One of the best parts of traveling for work is that one sometimes gets out and meets the people for whom one is ultimately working. One of the worst is that usually there is no direct communication. Sometimes, with an associate who is reasonably out-going and self-assured, the nuisance of having an intermediary ask questions and relay replies is quickly forgotten. Other times, it becomes a little more difficult.
Today, for example, my guide, a pleasant and very helpful person, gave me too many answers without even consulting the people we were there to meet. Of course, I’d have been none the wiser had he actually been asking them about their marriage prospects, and then giving me the answers he wanted to. But it would have felt a bit better.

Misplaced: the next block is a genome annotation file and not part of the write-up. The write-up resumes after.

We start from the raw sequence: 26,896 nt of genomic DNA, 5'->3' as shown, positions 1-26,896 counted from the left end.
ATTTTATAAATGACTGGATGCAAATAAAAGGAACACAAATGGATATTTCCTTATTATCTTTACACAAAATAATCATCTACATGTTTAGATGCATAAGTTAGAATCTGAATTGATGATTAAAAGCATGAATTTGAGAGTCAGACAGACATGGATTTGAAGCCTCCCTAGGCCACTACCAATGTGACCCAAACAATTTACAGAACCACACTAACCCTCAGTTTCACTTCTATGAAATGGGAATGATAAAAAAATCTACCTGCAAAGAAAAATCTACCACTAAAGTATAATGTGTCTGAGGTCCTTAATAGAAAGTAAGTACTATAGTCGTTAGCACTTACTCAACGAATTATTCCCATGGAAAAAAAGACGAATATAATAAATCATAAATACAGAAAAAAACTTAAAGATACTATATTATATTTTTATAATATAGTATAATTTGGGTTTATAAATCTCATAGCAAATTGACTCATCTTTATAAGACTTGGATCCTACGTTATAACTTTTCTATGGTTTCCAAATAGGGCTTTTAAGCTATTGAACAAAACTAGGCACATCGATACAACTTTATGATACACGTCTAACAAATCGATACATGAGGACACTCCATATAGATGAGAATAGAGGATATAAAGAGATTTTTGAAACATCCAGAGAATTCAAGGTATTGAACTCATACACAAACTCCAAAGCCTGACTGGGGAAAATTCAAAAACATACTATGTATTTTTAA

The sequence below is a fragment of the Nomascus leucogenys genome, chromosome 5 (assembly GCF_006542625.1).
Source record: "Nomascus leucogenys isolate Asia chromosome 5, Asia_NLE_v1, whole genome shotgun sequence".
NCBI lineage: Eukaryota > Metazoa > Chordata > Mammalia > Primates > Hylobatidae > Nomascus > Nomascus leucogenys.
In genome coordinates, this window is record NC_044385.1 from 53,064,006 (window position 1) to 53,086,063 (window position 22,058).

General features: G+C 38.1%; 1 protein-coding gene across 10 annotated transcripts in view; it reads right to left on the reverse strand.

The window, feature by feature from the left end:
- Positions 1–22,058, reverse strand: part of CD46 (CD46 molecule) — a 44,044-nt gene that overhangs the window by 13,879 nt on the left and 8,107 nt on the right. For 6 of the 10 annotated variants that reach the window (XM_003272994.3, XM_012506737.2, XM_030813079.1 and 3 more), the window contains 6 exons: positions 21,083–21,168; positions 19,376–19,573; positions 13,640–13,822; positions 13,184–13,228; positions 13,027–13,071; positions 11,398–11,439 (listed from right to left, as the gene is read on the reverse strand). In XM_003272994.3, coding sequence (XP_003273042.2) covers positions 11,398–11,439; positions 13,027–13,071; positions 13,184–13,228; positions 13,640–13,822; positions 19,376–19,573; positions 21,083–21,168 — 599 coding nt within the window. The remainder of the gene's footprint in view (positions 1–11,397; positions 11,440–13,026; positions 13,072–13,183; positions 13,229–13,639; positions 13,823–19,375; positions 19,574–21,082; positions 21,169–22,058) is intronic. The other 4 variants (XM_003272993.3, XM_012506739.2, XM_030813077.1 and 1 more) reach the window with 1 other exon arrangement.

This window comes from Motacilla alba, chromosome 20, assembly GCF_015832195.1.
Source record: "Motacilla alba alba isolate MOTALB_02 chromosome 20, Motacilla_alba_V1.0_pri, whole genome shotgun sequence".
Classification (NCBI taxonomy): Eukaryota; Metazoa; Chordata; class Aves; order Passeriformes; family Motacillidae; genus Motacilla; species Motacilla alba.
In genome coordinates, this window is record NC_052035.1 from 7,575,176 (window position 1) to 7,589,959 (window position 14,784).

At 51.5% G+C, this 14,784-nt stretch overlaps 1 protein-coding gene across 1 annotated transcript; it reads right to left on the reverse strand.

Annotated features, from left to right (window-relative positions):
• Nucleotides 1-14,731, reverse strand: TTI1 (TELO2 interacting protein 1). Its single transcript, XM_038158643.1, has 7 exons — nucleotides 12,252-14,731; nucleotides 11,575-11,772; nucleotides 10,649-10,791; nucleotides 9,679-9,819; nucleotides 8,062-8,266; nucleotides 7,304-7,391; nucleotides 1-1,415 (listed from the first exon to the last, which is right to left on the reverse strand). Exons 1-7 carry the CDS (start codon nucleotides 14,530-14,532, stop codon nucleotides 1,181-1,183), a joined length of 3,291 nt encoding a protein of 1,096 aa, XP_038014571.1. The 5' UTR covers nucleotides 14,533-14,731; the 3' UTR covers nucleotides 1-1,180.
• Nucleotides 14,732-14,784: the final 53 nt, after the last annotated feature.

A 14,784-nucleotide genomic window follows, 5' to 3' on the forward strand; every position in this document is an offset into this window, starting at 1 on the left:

I know this is a problem social scientists have to grapple with all the time. And I know some of the methods they use to deal with it. Ultimately, of course, they learn the language of the people they work with. But for me, parachuting in for a matter of moments, that’s hardly an option. I wish there really were a Babelfish.
Webmentions allow conversations across the web, based on a web standard. They are a powerful building block for the decentralized social web.